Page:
What are Hives?

urticaria

Formally known as urticaria, hives are suddenly occurring swollen, pinkish-red bumps on the skin. These bumps may be very small (about the size of a pinhead), very large (about the size of a dinner plate, or anywhere in between. They may appear anywhere on the body, including the lips, tongue, or throat. Hives are usually itchy, but may also be accompanied by a burning or stinging sensation. An individual hive often lasts less than 24 hours, but an old hive may be replaced by a new hive, allowing an outbreak to persist for much longer.

Acute hives, which last less than six weeks, are most often a histamine reaction, a specific type of immune response. This sort of reaction may be caused by exposure to an allergen, insect stings or bites, chemicals in certain foods (even when an allergy is not present), exposure to sunlight, and/or certain medications. Acute hives may also be caused by direct physical stimulation of the skin – massage, cold, heat, and even sweating may cause acute hives. Chronic hives last for six weeks or longer. The cause of chronic hives may be extremely difficult to pin down for many patients. Potential causes include thyroid disease, hepatitis, infection, or some forms of cancer. This is a small sampling of potential causes and by no means a complete list.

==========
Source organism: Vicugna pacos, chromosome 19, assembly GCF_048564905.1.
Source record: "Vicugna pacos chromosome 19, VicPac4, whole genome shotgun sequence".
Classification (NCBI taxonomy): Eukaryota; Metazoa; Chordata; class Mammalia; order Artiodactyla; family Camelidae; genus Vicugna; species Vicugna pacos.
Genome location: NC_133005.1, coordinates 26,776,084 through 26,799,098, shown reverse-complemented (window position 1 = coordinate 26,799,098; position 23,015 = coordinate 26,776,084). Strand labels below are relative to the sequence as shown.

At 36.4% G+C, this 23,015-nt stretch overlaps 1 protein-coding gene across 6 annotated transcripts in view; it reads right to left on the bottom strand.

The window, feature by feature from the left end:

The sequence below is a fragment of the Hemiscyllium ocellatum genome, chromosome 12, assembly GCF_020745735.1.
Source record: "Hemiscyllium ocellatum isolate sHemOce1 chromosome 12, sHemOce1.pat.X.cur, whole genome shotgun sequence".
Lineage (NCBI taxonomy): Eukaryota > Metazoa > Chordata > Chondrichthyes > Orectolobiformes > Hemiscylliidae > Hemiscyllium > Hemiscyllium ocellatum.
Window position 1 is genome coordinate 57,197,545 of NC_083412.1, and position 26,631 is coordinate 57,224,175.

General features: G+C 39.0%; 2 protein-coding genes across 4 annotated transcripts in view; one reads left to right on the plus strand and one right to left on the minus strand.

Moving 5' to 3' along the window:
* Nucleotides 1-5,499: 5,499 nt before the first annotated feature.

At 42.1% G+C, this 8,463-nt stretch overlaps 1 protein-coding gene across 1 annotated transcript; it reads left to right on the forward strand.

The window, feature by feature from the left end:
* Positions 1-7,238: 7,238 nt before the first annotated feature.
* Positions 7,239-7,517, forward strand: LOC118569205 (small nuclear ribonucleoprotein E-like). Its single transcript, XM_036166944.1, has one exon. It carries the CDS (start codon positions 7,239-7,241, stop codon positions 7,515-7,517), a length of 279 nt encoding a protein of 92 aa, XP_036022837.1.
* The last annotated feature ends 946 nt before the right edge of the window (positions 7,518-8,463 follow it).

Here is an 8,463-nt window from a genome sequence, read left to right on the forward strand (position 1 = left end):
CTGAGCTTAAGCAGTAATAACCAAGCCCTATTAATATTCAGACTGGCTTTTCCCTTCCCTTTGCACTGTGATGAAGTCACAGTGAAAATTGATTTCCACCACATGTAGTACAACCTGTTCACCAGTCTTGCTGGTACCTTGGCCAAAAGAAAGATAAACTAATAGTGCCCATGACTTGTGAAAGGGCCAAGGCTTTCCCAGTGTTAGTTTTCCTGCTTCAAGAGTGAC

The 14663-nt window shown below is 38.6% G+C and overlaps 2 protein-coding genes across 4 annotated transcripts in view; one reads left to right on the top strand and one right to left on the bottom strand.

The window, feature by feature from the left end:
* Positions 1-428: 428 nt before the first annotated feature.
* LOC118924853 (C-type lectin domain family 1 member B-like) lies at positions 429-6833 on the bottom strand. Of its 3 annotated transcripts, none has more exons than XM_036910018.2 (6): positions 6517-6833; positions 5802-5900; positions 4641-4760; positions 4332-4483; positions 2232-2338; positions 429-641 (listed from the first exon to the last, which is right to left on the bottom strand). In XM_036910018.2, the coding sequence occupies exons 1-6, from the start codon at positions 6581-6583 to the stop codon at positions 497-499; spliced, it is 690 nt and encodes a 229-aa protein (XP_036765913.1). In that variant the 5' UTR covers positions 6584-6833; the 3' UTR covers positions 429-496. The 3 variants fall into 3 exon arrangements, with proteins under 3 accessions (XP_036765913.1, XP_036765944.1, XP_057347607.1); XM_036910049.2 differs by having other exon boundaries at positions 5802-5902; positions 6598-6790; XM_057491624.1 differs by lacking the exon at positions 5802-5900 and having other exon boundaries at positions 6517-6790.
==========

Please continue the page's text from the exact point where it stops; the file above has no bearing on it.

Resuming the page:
Treatment of hives depends on the cause. If the patient has no known allergies, an allergy skin test may be performed to determine a possible cause. Routine blood tests may determine if there is an underlying chronic condition causing the hives. Regardless of the cause, the best treatment for symptoms is usually antihistamines. Your doctor may write you a prescription or recommend an over-the-counter antihistamine. Chronic hives may require stronger medications, such as corticosteroids. In extreme cases, an epinephrine shot may be needed. Additional at home relief for hives may include applying cold compresses to affected areas, working and sleeping in cool rooms, and wearing lightweight, loose-fitting clothing.

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